Homage to Shakespeare & the Boston Marathon Bombing


Homage to Shakespeare & the Boston Marathon Bombing


Celebration + commemoration + experimentation

WILLIAM SHAKESPEARE'S WORDS have been historically important to letterpress, so his birthday makes a good starting point for a broadside. Unfortunately this particular year, the Boston Marathon bombing clouded the bard's birthday. We decided to experiment to find a way to connect these two diverse topics. Shakespeare's perfect words got us started.

For the commemorative part, the visual needed to be thoughtful. Committed to using typography, we chose grey and rust to echo the pavement the runners had trod, the smoke, the darkness of someone's heart, the injuries suffered and the healing that was needed. And to bind everything together, we pulled out an untried technique of offset printing with letterpress equipment.

Step by step

BRIEFLY, the technique involves using a very hard, non-absorbent sheet of paper as a vehicle for transferring (or offsetting) ink from one surface to another.

  • We hand set SHAKES / PEARE in bold wood type, locked it up in the press, and hand rolled it thickly in a painterly fashion with grey-, black- and rust-colored inks.

  • Using a small sheet of smooth, hard-surfaced paper, we pulled a print using very little pressure to try to maintain the painterly texture and retain as much ink as possible.

  • We then cleaned the wood type and shifted its lock-up position slightly in the bed of the press.

  • Feeding the just-printed hard paper back into the Vandercook’s grippers, we now printed (or offset) that ink back onto the surface of the wood type still in the bed of the press. Because the wood type was shifted, the inked hard paper now is out of register and small portions of the wood type will not get any ink transfer.

  •  Next, we fed a sheet of our actual poster stock (Somerset Textured White 300 gsm) into the grippers and printed the just-inked wood type onto its surface. The type now appears as if it has been somehow partially masked off and blind debossed into the surface of the paper at the same time.

Printing this Shakespeare broadside was our first shot at an idea that had been bouncing around for a while : using the technique of offset printing with letterpress. The close-up below shows the blind-debossing with the offset-printed type. The inking rollers were not engaged at any time in this part of the process.

Step 1 : The Shakespeare name was printed three times. First (photo #2), from wood type that had been hand rolled in 3 colors (grey & black & rust) and printed onto about 40 sheets of hard paper (photo #3), using very little pressure to keep the most ink on the paper. When you heavily ink hand brayers, you often get what is called "orange peel," where the ink has a rough quality to it. We wanted to keep that quality, so we lightly rolled the black and the rust. Those small, heavy spots get squashed when you print the sheet using the press.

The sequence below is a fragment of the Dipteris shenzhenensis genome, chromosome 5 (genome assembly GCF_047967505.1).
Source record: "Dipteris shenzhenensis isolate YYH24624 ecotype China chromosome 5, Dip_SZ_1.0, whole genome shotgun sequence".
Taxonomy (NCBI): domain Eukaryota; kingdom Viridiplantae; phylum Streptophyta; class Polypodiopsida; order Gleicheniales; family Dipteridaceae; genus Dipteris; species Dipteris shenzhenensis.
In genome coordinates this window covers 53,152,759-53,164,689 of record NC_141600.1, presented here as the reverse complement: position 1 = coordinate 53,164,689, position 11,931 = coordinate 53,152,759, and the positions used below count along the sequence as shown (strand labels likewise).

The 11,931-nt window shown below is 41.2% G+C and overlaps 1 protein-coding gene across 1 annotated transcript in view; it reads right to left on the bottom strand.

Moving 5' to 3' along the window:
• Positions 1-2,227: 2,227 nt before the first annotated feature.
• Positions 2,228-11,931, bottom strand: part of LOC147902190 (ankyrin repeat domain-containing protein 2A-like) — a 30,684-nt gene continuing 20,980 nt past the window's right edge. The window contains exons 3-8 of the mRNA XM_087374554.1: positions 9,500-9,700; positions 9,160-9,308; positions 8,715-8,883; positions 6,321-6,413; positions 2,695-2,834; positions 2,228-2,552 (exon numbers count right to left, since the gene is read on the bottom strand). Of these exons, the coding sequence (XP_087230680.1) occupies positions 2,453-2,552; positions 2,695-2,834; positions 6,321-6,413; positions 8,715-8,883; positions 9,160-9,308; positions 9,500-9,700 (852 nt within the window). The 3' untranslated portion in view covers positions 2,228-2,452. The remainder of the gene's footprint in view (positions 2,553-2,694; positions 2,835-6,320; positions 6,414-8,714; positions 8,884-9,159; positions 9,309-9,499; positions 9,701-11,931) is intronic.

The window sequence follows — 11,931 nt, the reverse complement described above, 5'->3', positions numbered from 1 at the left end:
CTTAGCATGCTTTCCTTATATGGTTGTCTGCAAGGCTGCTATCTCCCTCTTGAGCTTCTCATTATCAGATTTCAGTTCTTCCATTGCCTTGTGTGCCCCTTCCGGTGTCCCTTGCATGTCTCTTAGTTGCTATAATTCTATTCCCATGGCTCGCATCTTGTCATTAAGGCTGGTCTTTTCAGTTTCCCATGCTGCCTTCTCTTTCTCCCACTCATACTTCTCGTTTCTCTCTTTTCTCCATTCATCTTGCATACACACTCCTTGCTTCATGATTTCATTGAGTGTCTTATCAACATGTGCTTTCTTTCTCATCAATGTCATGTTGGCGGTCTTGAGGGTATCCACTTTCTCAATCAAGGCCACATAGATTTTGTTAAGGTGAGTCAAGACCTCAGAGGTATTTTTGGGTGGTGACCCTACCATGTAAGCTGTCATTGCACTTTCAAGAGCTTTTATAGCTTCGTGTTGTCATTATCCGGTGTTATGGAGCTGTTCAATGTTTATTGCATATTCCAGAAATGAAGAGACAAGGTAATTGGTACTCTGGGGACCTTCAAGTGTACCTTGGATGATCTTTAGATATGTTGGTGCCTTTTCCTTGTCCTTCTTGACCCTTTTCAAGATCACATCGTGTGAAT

The second printing followed (photo #4) when that hard paper print was offset back onto the wood type that had been cleaned and shifted. 

The third printing occurred when the broadside paper itself was fed into the press, and the partially inked wood type was simultaneously printed and blind debossed onto its surface (photo #1).

In the photo below we've already rolled the wood type fairly solid grey. We are now applying the black, very gently, to maintain that speckled quality.

Step 2 : We cleaned the wood type and changed its position slightly (the difference between the colored type and the blind-deboss).

Step 3 : We put the hand-rolled paper back into the press (we were using a Vandercook Universal III) and printed the ink from that paper back onto the wood type. Keep in mind that the wood type has been moved, so it is now askew.

Below shows the result of printing the sheet back onto the wood type, which has been slightly moved, before printing the sheet we wanted to offset.

Step 4 : Then we printed the type onto the broadside. So, Shakespeare's name took 3 runs to complete, though there is only 1 run that includes the broadside.

If you know how to letterpress and you understand our process of printing this broadside, you'll still be scratching your head.

Just for the record, we know we didn't break Shakespeare's name correctly between syllables. What fun would that be? We thought the type would have a shakey look and "Shakes" had a better feel to it. Keep in mind we were about 90% through a process we had only worked out in our head before we saw it on paper.

To purchase one of these limited edition prints, use the cart below.

  • Designed and handset in Bradley and Clarendon Extra Bold wood type and Caslon italic and Satanic metal type

  • Printed via letterpress in 3 hand-rolled colors, plus black & gray, on a Vandercook Universal III

  • Limited edition of 35 prints

  • Size 14.5" x 22.5" on acid-free Somerset Textured white, 300 gsm, with deckled edges at top & bottom

  • Total of 9 runs : Quote (3 runs / we only had one "o"), credit line (2 runs / we only had three "l"s), Shakespeare (3 runs which are explained above), and the colophon.

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